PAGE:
The 15th FC has graduated to using the 2011 census as a criterion for the inter se distribution of taxes among the States. To reward the States that have successfully brought down population growth between 1971 and 2011, which may otherwise get penalised because of this shift, a new criterion of demographic performance has been introduced — States with a lower fertility ratio will be scored higher on this criterion.

The other major change is the re-introduction of the criterion for tax effort to incentivise States’ tax collection efforts and address concerns regarding fiscal consolidation. The weightage for forest and ecology has been increased while that of income distance has been reduced, though it continues to be the predominant criterion for tax devolution.

Grants-in-aid introduced State-specific and sector-specific grants. Sector-specific grants (12.6%) are recommended for three areas: social sector — health, education; rural economy — agriculture reforms, rural roads; and governance — judiciary, statistics, aspirational districts, and blocks (mandals in Telangana and Andhra Pradesh). These grants compensate the losses incurred by the States due to cess and surcharge by the Union government while adding predictability to the quantum and timing of fund flow, thus reducing uncertainty. State-specific grant is to the extent of 4.8%.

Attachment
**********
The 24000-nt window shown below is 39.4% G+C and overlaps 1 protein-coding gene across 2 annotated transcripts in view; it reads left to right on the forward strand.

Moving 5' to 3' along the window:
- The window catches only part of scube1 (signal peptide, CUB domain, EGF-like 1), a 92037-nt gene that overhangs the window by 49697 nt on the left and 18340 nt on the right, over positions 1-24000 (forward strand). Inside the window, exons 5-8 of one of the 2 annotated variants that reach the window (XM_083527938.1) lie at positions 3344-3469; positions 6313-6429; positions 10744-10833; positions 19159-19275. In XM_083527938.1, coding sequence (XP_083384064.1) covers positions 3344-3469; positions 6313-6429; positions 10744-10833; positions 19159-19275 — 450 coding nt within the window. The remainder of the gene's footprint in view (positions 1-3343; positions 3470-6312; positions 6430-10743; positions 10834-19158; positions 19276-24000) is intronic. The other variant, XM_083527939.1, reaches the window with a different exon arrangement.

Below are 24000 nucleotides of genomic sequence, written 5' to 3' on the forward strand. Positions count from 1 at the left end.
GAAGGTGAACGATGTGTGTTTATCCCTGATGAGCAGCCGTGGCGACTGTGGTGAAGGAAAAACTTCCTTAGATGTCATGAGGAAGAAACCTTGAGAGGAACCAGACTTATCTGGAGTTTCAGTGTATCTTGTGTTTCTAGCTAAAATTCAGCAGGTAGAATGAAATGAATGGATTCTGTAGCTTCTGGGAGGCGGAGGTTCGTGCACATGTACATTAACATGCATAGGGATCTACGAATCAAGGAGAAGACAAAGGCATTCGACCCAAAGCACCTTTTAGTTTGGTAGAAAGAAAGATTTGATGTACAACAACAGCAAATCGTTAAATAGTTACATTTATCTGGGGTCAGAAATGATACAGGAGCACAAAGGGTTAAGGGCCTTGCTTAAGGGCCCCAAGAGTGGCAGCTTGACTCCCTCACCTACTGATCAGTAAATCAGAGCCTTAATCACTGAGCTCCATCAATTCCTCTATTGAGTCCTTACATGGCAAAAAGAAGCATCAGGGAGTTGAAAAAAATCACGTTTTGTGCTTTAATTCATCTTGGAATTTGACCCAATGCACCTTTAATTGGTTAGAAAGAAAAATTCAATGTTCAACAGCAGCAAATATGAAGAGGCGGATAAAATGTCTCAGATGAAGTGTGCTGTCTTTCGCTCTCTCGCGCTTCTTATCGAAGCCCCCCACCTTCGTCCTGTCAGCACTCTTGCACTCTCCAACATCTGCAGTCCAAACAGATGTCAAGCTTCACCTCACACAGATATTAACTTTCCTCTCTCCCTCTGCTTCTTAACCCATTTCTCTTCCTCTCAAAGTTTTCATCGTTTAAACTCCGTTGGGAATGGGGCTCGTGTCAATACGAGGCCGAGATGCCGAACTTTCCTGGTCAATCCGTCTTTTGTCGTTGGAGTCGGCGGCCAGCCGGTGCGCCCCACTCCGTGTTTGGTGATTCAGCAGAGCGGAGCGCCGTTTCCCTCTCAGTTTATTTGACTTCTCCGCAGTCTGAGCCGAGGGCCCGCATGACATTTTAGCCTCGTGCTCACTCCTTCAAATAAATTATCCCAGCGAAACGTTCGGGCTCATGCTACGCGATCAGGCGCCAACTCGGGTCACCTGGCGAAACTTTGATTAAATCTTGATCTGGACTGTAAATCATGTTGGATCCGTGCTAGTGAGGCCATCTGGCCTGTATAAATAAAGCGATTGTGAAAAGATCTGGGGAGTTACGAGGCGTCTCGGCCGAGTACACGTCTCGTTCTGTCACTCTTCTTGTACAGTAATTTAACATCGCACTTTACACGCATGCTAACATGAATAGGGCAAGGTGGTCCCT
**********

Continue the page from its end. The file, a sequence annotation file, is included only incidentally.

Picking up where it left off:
Cutting into States’ Share

There is a State like Telangana, born just eight years ago, standing first in the country in all growth parameters and taking head-on with committed expenditures on health and education in FY23 as key to sustainable growth. This and next years are crucial with general elections in 2024. The State also has enviable social expenditure on cards. Its eligibility for grants cannot be contested on any basis as the budgeted expenditures for 2021-22 and 2022-23 are on a foundation built since its inception in sectors like agriculture, education and health, and programmes like Haritha Haram.

Telangana should have got the mandated grants, in addition to its demand for treating Kaleshwaram as a national project, and other lift irrigation projects that enriched its agriculture and for making it a granary of rice. Telangana’s fiscal prudence has not been rewarded appropriately.

Take another State. Kerala, on the verge of bankruptcy, has been denied FRBM higher leverage by the Union government. It faced severe natural calamities during the last three years like never before. Its beehive —NRI funding — took a severe beating due to the pandemic. With external resources starved and it losing the capability to generate internal resources, will it be prudent on the part of the Union government to restrict the State from additional borrowing?

These two extremities should demonstrate that the Union government is perhaps going beyond the brief of FRBM and making more politics out of economics.

(The writer is an Economist and Risk Management Specialist)

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  • Tags
  • 15th Finance Commission
  • FRBM
  • IMF
  • India